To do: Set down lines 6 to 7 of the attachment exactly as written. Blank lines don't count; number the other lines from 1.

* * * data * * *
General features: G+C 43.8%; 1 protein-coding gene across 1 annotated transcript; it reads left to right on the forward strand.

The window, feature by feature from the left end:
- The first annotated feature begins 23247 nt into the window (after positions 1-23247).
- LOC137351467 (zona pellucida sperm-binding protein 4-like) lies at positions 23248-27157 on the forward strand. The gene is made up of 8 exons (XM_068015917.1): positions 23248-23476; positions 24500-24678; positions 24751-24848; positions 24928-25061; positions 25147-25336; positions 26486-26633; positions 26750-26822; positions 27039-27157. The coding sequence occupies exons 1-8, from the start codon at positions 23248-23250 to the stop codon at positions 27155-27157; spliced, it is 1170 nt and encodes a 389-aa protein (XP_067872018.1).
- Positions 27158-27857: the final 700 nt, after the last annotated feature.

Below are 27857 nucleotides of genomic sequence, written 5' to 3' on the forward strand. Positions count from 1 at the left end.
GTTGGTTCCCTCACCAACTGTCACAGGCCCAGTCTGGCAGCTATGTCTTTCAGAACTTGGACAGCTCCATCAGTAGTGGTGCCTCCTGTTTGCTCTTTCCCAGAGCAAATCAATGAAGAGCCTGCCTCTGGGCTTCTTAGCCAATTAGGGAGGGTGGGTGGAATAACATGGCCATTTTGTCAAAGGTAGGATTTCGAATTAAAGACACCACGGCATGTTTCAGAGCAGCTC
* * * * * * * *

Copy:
Below are 27857 nucleotides of genomic sequence, written 5' to 3' on the forward strand. Positions count from 1 at the left end.
GTTGGTTCCCTCACCAACTGTCACAGGCCCAGTCTGGCAGCTATGTCTTTCAGAACTTGGACAGCTCCATCAGTAGTGGTGCCTCCTGTTTGCTCTTTCCCAGAGCAAATCAATGAAGAGCCTGCCTCTGGGCTTCTTAGCCAATTAGGGAGGGTGGGTGGAATAACATGGCCATTTTGTCAAAGGTAGGATTTCGAATTAAAGACACCACGGCATGTTTCAGAGCAGCTC